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Drug Resistance and Adherence

Drug resistance  

As HIV multiplies in the body, the virus sometimes mutates (changes form) and produces variations of itself. Variations of HIV that develop while a person is taking HIV medication can lead to drug-resistant strains of HIV, meaning the HIV medications that previously controlled a person's HIV are not effective against the new, drug-resistant strain of HIV. In other words, the HIV medications can't prevent the drug-resistant HIV from multiplying. As a result of drug resistance, one or more HIV medications in a person's HIV regimen may not longer be effective. 

A person can be initially infected with drug-resistant HIV or develop drug-resistant HIV after starting HIV medications. Drug-resistance testing is used to identify which HIV medications (if any) won't be effective against an individual's HIV. Drug-resistance testing results help determine which HIV medicines to include in an HIV treatment regimen.   

Adherence  

Medication adherence means taking HIV medications every day and exactly as prescribed. HIV medications prevent HIV from multiplying. Skipping HIV medicines allows HIV to multiply, which increases the risk that the virus will mutate and produce drug-resistant HIV. Adherence to an effective HIV treatment regimen reduces the risk of drug resistance. 

Here are some tips to help with adherence and reduce the risk of developing drug-resistant forms of HIV:   

  • Once you decide to start treatment, talk with your health care provider to choose an HIV regimen that you can tolerate and that suits your needs. A regimen that meets your needs will make adherence easier. Tell your health care provider about any issues that might make adherence difficult. For example, tell your health care provider if you have a busy schedule that makes it hard to take medicines on time. Your health care provider can recommend resources to help you address any issues before you start taking HIV medicines.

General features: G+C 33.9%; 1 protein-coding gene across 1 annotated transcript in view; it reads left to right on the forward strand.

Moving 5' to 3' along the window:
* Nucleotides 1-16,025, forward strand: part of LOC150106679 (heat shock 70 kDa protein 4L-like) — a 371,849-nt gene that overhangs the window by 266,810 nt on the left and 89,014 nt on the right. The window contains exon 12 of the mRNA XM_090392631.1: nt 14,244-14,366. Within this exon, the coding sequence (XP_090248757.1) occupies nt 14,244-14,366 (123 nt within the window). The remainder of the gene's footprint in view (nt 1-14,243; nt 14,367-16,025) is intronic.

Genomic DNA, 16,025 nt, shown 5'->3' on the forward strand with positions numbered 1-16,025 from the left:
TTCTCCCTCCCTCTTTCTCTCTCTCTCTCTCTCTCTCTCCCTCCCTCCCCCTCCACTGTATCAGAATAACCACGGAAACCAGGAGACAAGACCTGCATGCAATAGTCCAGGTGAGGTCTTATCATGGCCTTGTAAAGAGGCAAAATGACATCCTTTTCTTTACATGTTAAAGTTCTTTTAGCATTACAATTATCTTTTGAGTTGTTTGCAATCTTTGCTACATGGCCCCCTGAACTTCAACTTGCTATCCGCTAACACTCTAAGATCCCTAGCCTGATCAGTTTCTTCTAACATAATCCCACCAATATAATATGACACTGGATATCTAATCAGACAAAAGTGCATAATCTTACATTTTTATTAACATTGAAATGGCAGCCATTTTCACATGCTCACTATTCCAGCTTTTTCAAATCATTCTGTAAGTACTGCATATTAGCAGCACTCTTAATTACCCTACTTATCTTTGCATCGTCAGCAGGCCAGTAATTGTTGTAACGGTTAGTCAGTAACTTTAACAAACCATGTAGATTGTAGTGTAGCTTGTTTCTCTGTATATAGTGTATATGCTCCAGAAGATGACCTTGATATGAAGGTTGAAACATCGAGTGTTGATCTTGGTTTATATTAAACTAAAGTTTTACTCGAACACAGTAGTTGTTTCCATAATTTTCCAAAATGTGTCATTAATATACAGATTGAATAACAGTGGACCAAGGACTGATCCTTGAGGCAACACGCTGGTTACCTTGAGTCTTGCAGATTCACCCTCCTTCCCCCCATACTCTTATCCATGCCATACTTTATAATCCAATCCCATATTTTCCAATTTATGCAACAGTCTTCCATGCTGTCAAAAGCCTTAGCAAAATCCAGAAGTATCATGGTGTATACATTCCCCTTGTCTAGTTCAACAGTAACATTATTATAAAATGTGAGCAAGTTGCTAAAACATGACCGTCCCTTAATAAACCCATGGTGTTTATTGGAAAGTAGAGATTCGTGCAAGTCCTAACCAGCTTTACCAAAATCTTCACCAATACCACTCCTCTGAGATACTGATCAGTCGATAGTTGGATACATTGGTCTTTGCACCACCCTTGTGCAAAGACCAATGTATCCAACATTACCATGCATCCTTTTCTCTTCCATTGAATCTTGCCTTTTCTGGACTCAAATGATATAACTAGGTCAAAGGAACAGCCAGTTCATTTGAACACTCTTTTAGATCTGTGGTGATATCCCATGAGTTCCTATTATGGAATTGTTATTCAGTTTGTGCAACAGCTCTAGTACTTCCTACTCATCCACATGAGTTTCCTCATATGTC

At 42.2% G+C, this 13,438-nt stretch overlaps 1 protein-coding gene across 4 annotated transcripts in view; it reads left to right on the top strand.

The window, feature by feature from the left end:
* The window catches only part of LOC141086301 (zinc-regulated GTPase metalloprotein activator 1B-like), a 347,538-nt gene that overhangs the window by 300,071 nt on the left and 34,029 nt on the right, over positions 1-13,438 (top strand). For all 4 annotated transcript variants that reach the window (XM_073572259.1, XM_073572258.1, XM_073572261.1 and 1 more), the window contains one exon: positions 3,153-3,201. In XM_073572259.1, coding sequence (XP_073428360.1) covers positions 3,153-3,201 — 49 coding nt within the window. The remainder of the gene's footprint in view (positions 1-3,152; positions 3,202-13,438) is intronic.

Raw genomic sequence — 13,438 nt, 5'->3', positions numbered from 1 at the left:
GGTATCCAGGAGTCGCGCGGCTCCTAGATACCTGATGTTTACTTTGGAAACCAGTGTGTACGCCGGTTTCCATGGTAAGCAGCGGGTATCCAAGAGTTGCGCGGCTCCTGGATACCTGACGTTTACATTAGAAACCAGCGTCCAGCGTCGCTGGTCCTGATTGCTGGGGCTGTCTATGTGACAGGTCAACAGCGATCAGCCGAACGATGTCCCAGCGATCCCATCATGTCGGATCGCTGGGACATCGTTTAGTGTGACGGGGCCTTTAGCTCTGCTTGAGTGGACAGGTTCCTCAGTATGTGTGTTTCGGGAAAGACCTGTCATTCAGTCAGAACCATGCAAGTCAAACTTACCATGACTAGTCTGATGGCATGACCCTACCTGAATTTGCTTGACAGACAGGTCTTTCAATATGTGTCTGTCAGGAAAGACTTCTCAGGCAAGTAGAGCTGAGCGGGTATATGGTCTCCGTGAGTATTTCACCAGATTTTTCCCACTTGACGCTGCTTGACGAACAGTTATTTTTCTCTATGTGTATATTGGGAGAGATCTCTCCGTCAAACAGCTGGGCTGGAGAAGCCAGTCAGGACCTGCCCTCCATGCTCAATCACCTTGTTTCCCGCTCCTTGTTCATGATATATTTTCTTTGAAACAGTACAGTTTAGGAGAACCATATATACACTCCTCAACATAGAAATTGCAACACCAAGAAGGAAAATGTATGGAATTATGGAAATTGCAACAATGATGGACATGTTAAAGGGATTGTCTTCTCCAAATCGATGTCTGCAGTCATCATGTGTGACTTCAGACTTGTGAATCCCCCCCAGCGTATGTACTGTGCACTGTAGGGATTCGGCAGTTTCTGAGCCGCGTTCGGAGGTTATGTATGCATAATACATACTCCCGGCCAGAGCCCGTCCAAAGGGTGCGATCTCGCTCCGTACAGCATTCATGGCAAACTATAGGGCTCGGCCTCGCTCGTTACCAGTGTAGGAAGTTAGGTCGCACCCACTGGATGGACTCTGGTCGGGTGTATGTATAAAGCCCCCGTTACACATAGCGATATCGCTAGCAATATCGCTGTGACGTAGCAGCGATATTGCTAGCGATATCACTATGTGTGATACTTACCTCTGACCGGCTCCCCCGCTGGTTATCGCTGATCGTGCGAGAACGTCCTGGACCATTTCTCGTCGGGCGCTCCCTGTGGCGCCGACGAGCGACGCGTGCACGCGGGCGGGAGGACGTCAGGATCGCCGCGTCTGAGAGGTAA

• When you start treatment, take your HIV medications every day and exactly as prescribed. Use medication aids such as a 7-day pill box or pill diary to stay on track. Try setting a daily alarm on your phone to remind yourself to take your medication, or pick up a portable alarmed pillbox at your local AIDS council or doctor's office. Consider taking your medications with you wherever you go, or keep supplies of your drugs at places you know you'll be (at your partner's house, work, etc.). When travelling, be aware of the different time zones you might be crossing and change the times you take your medication if necessary.   
  • Keep your medical appointments so that your health care provider can monitor your HIV treatment. Having your viral load checked every 3-4 months helps detect resistance and gives you the chance to talk about your treatment plan with your doctor, so that any necessary changes can be made. Appointments are also a good time to ask questions and ask for help to manage problems that make it hard to follow an HIV regimen.
  • Keep a record of which combinations of HIV medications you've taken. 

For more information on adherence and tips on how to manage your HIV medications, refer to this HIV Treatment Adherence fact sheet